Retrospective sixteen (June 2013)

Given the way in which blogs are presented, I am convinced that posts which reside more than a scroll or two behind the most recent are doomed to languish and to be forgotten. Because I believe there is value in looking at contributions from days, weeks, and even months ago, I present here a gallery of images presented during June of 2013. Perhaps it will be interesting to scroll through these and to compare them to those presented during this past month. Be patient, it may take several minutes for all of the images to load fully. Hovering over an image will reveal its title. Clicking one will take you to a carousel view and you can either move through the collection or click the links to read each post in its original form. Note that this is the sixteenth in my series of retrospective posts. You may find interest in taking a look at the retrospective from a year ago and if you’d missed any of the others, you can find them all by using the search feature in the sidebar to the right, simply search for retrospective.

14 thoughts on “Retrospective sixteen (June 2013)

  1. Angelika and I looked at these together. We think you should teach photography! Absolutely stunning! She wants to know how you get clouds to look like that?

    • Ha! You can tell Angelika that first, you gotta have nice clouds to start with and crisp, clear, air! Although I didn’t use a polarizing filter on the trip to P.E.I., these go a long way to making clouds really stand out. It fits on the lens and works to cut glare and saturate colors a bit which makes the contrast between the white clouds and the blue sky really dramatic. The thing that’s really tricky with landscape shots which involve lots or bright sky is that you run the risk of underexposing the rest of the image if you meter for a correctly-exposed sky … on the other hand, if you meter for what’s in the foreground you run the risk of overexposing the already-bright sky! There are two ways of getting around this problem, one is to use what’s called a graded neutral density filter on the lens (this helps cut down on light coming from the sky (only) when metering the ground) and the other way is to learn to use something like Adobe Lightroom or Photoshop. These digital processing programs allow folks to adjust for imbalances in exposure that couldn’t otherwise be avoided! Thanks to you both for taking the time to visit and for asking a great question. D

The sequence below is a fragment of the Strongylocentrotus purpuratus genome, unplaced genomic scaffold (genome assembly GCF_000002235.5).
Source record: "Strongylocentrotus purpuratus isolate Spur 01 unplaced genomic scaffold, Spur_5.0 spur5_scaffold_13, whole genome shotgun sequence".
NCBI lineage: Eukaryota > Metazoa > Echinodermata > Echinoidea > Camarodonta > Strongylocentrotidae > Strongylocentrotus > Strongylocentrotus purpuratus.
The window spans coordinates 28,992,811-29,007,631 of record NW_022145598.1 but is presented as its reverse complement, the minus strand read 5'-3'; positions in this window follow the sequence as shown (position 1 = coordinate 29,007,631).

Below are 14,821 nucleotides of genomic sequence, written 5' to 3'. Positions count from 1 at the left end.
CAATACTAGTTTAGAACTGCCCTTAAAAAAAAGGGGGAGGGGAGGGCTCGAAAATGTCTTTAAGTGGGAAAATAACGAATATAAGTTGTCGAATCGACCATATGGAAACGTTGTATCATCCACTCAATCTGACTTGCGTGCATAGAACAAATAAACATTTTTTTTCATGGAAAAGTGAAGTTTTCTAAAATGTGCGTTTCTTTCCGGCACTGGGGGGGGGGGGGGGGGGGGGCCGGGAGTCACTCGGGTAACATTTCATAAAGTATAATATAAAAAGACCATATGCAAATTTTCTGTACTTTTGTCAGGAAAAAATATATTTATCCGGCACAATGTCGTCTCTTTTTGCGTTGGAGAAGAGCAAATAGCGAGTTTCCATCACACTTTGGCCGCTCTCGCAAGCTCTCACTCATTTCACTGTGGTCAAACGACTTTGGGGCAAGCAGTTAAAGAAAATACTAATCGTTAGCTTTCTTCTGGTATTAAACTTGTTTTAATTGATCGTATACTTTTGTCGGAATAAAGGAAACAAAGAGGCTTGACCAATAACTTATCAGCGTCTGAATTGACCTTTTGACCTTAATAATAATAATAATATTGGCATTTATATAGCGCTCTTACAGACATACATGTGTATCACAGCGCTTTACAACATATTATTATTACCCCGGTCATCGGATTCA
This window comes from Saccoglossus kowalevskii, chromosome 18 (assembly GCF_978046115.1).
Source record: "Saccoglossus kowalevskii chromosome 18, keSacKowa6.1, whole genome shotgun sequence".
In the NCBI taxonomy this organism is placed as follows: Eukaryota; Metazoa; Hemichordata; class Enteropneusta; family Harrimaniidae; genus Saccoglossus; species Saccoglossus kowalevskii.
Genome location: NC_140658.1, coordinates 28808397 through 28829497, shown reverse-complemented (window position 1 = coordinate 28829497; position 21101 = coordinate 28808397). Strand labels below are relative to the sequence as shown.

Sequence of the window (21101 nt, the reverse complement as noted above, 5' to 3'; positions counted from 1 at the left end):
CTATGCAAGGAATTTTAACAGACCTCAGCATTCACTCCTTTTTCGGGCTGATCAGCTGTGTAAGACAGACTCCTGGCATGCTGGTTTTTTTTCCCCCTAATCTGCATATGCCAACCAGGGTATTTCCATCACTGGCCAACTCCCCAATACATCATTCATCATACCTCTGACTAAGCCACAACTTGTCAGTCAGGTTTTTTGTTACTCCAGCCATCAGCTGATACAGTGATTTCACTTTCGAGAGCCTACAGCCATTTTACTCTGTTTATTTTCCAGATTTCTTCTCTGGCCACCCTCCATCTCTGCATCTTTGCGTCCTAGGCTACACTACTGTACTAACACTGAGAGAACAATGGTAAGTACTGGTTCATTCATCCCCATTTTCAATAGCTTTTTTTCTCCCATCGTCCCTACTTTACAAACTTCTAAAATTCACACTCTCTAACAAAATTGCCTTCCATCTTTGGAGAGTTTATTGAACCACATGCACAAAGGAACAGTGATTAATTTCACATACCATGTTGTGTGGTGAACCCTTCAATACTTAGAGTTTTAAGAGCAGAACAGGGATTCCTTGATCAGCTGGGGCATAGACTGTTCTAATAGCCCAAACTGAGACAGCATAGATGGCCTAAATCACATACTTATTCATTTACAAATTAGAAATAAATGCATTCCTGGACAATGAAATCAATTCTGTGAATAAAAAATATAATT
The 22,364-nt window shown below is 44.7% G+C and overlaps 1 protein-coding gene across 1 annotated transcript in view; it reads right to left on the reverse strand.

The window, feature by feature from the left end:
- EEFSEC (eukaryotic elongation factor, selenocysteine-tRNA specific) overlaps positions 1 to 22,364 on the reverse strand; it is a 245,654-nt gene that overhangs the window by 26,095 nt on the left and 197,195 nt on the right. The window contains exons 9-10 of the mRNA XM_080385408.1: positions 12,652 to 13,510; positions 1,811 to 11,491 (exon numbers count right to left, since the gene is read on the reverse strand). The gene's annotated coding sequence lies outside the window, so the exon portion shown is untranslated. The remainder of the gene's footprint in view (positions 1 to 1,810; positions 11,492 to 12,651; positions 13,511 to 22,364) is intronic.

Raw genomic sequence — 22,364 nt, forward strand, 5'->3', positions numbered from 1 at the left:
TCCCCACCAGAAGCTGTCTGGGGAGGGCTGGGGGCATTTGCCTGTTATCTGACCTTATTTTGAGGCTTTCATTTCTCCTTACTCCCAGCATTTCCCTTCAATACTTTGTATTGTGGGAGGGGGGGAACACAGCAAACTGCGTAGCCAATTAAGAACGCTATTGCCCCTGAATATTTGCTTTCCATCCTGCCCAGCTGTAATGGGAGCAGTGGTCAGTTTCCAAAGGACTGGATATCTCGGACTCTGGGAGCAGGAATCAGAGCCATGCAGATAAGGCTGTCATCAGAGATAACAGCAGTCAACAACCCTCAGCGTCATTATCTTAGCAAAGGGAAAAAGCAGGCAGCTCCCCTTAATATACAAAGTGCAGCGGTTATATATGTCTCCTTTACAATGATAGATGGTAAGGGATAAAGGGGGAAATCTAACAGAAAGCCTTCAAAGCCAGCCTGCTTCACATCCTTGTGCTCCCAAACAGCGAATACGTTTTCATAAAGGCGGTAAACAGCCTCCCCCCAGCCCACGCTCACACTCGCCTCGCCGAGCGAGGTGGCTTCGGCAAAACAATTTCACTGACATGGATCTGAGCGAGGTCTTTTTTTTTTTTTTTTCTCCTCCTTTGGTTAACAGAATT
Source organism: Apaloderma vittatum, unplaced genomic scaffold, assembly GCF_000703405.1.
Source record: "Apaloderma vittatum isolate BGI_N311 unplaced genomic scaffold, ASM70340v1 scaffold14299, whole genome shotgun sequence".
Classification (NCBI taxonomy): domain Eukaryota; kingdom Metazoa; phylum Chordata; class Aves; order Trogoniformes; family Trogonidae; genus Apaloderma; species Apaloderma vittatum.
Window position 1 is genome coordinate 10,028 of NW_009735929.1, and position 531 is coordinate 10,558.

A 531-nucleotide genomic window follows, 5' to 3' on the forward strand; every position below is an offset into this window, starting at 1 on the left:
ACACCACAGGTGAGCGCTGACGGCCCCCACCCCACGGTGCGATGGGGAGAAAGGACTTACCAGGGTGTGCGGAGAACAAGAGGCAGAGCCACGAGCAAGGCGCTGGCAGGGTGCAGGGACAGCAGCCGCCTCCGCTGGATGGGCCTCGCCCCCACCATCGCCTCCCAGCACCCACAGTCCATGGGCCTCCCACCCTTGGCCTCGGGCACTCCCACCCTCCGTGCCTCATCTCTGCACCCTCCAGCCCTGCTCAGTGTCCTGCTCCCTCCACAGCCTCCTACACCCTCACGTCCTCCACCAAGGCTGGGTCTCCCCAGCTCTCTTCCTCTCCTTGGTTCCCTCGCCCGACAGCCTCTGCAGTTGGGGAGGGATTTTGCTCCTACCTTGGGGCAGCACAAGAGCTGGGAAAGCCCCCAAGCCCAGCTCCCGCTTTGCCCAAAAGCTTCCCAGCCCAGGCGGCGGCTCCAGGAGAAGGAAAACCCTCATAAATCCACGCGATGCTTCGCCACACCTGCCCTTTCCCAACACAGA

2. I remember these … especially the PEI sandstone (belongs in a travel brochure … think that was my comment when I first saw it!). Also remember enjoying the textures of the wheat. Nice to see these old friends again!

    • Thanks again for the attentions this morning Seonaid. We are quite warm here now and yet so wet that they hay crop has yet to be harvested … the pressure to do so is mounting and I’m just beginning to lose sleep over it! Argh! D

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